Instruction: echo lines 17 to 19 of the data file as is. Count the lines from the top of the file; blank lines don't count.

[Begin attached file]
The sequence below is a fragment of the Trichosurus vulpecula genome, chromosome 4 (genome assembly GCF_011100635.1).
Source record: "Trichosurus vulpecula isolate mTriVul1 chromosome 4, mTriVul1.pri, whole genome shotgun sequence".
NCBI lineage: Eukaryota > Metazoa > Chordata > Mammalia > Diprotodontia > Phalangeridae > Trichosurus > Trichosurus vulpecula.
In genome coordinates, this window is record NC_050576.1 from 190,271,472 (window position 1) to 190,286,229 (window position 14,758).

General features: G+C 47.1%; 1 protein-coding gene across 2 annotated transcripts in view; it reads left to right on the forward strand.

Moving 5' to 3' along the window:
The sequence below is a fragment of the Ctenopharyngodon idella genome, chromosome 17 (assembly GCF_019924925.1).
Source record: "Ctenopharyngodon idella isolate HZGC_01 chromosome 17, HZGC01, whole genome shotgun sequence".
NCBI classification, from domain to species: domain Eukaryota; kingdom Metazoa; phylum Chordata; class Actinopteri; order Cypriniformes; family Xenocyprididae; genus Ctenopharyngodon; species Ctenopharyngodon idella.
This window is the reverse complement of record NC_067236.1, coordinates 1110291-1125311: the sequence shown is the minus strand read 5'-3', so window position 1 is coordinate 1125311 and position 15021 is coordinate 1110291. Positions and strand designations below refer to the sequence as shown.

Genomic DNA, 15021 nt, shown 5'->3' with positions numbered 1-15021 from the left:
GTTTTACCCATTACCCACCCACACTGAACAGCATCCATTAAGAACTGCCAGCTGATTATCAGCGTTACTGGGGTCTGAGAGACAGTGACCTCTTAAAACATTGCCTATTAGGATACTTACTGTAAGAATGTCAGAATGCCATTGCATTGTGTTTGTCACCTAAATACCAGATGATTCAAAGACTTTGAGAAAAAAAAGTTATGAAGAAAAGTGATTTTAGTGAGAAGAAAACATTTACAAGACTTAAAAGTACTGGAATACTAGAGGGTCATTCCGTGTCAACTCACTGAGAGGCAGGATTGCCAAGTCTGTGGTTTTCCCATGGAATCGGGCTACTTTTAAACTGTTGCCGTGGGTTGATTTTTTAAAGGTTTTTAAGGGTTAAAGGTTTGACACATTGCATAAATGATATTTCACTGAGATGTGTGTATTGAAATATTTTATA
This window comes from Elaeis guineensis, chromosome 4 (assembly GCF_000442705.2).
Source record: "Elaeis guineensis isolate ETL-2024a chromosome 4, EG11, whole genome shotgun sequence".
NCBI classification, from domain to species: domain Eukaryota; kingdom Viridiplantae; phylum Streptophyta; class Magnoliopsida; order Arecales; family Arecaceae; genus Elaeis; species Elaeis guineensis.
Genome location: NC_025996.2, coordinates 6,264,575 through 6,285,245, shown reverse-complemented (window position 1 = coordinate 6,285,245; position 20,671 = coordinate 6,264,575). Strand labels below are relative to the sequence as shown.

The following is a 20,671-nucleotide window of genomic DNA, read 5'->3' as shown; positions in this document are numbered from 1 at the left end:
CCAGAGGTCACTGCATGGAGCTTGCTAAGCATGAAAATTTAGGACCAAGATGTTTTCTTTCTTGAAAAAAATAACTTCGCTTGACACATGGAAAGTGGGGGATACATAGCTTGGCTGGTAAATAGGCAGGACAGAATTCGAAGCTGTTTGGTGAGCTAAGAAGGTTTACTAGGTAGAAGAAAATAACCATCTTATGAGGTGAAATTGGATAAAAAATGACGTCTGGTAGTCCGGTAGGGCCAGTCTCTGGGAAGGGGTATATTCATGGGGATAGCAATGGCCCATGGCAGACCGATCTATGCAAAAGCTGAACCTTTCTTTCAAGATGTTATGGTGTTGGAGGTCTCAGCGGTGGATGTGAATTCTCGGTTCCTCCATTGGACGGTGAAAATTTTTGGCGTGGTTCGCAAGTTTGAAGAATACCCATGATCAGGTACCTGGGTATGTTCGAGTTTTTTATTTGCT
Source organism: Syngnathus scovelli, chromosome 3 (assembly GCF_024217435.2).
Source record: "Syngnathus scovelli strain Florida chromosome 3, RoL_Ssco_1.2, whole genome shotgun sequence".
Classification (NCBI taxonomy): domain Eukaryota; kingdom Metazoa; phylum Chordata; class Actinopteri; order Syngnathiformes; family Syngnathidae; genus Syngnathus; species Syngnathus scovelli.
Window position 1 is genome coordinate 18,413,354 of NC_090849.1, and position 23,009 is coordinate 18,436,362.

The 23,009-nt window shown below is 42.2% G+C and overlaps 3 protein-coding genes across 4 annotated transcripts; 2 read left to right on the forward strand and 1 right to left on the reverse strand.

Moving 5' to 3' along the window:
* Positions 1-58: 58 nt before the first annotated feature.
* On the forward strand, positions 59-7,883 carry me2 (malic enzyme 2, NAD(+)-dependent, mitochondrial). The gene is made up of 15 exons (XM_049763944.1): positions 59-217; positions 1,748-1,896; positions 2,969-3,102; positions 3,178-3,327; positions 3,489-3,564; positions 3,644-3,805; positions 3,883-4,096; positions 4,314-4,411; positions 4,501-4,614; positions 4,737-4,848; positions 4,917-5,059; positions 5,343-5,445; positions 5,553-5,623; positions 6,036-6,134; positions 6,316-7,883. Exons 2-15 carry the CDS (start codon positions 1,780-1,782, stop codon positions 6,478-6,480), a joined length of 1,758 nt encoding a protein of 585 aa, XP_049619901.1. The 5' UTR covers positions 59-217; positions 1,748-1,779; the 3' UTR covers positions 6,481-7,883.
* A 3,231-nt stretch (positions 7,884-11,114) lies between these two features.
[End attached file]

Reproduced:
The following is a 20,671-nucleotide window of genomic DNA, read 5'->3' as shown; positions in this document are numbered from 1 at the left end:
CCAGAGGTCACTGCATGGAGCTTGCTAAGCATGAAAATTTAGGACCAAGATGTTTTCTTTCTTGAAAAAAATAACTTCGCTTGACACATGGAAAGTGGGGGATACATAGCTTGGCTGGTAAATAGGCAGGACAGAATTCGAAGCTGTTTGGTGAGCTAAGAAGGTTTACTAGGTAGAAGAAAATAACCATCTTATGAGGTGAAATTGGATAAAAAATGACGTCTGGTAGTCCGGTAGGGCCAGTCTCTGGGAAGGGGTATATTCATGGGGATAGCAATGGCCCATGGCAGACCGATCTATGCAAAAGCTGAACCTTTCTTTCAAGATGTTATGGTGTTGGAGGTCTCAGCGGTGGATGTGAATTCTCGGTTCCTCCATTGGACGGTGAAAATTTTTGGCGTGGTTCGCAAGTTTGAAGAATACCCATGATCAGGTACCTGGGTATGTTCGAGTTTTTTATTTGCT
Source organism: Syngnathus scovelli, chromosome 3 (assembly GCF_024217435.2).